September 16, 2019
 In 2021-Vaccine Equity and Access

Country: Colombia
Delegate Name: Aayush Sule

World Health Organization
Vaccine Equity and Access
Republic of Colombia
Aayush Sule
Forest Hills Eastern High School

Vaccinations are dead versions of diseases taken by people to create immunity against said diseases without facing the risks. From smallpox vaccines in 1796 to COVID-19 vaccines in the modern-day, vaccines prevent 2-3 million deaths every year. The United Nations endorses health, and by extension, vaccines as a human right. This right, however, is in jeopardy for many individuals due to the lack of vaccine access for many. Wealth inequalities coupled with the effects of the pandemic have caused 23 million children to miss out on vital vaccinations in 2020 alone. Refugees and migrants are especially vulnerable due to being medically neglected in many nations. To combat this issue, the World Health Organization created the Expanded Programme on Immunization (EPI) as a vessel to deliver vaccines worldwide. Additionally, the Global Vaccine Action Plan, passed by the WHO in 2015, raised attention to inequities between countries in terms of vaccines. The World Health Organization must find a solution to protect this right.

While the Republic of Colombia has 66.68% of its population with at least one dose of the COVID-19 vaccine, which is higher than the world average, Colombia needs help with getting other vaccines to everyone, especially the rural population. Colombia currently has a system in place where every citizen gets an ID number to keep track of each citizen’s vaccination status against various diseases. This is effective to keep track of vaccination data among citizens, but not migrants who have not received citizenship yet. Additionally, indigenous people are often faced with discrimination at medical facilities, and this extends to vaccines. Colombia has not done anything to combat this problem on a global scale, because Colombia is dealing with this problem as well.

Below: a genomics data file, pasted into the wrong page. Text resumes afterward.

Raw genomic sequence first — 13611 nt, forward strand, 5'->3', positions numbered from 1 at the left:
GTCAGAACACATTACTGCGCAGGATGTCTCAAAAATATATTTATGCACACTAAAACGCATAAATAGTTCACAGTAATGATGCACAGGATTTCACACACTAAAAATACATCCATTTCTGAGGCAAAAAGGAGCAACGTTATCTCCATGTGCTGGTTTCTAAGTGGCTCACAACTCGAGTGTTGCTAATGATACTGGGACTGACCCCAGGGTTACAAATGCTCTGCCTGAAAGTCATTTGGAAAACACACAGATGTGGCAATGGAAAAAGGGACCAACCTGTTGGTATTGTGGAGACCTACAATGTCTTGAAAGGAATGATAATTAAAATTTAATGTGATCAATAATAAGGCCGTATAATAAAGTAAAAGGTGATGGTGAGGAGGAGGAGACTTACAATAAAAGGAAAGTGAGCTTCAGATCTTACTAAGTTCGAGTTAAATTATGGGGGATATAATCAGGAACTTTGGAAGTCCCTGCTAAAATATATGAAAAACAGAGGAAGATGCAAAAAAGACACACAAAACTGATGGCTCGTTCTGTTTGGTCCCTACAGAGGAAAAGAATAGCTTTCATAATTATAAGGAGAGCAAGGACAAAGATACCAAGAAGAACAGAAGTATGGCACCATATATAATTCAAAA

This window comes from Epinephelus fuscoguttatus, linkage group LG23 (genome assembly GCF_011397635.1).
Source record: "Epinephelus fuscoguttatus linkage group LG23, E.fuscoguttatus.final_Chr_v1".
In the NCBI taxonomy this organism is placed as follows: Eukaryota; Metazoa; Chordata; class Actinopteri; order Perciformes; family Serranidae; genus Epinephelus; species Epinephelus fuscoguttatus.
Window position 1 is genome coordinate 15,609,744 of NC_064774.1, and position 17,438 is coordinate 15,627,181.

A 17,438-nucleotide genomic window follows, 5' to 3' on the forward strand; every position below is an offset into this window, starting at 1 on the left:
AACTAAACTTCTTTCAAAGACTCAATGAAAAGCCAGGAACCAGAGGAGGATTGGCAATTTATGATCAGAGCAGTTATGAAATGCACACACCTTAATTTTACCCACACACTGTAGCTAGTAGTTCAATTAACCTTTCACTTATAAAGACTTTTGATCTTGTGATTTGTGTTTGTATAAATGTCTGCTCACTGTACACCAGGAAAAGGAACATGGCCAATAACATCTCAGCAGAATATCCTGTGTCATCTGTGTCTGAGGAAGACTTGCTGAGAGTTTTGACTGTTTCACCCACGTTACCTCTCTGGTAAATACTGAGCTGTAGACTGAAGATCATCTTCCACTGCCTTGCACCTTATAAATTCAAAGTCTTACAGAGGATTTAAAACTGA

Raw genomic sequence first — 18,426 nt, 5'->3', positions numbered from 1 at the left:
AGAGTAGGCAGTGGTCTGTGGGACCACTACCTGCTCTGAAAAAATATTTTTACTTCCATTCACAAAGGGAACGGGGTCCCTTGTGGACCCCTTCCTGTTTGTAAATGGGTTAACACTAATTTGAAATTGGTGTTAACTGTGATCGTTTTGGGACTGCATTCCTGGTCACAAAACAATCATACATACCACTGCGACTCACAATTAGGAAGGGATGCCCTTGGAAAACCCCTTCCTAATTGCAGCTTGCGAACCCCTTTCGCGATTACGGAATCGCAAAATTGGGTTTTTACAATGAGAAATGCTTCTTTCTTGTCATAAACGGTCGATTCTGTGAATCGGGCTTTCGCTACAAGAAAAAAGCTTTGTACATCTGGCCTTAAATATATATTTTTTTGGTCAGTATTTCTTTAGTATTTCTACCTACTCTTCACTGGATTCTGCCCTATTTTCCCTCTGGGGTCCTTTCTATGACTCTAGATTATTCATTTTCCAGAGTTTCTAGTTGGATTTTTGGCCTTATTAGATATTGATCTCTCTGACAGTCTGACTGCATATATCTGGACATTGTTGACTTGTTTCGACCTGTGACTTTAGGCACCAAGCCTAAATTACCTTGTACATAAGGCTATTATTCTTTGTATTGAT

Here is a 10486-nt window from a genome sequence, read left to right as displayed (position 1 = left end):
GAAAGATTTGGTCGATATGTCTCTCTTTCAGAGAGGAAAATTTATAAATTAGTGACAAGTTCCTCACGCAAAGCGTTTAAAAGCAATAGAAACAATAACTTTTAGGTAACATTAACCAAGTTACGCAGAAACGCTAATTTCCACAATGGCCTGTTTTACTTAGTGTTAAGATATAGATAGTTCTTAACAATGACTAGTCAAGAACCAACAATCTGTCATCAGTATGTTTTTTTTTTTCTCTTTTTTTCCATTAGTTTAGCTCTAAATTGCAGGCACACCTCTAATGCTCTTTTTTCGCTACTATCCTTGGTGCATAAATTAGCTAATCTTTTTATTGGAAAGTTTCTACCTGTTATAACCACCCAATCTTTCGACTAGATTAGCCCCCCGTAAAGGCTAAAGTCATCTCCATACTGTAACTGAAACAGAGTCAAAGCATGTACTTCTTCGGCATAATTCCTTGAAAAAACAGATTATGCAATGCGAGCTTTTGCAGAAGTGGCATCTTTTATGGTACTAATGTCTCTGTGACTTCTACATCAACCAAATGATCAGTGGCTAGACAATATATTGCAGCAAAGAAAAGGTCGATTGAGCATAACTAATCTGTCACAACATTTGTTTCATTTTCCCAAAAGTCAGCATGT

Colombia believes that in order to solve this issue, the World Health Organization should create an organization tasked with creating a global database on the vaccination status of people considered to be in poverty. This database will then aid EPI and indicate which communities they should send vaccines to. This will allow the WHO to precisely pinpoint where action needs to be taken. Additionally, this will provide a valuable tool for international use in the future. This will require intensive international collaboration, but will only lead to a better tomorrow.

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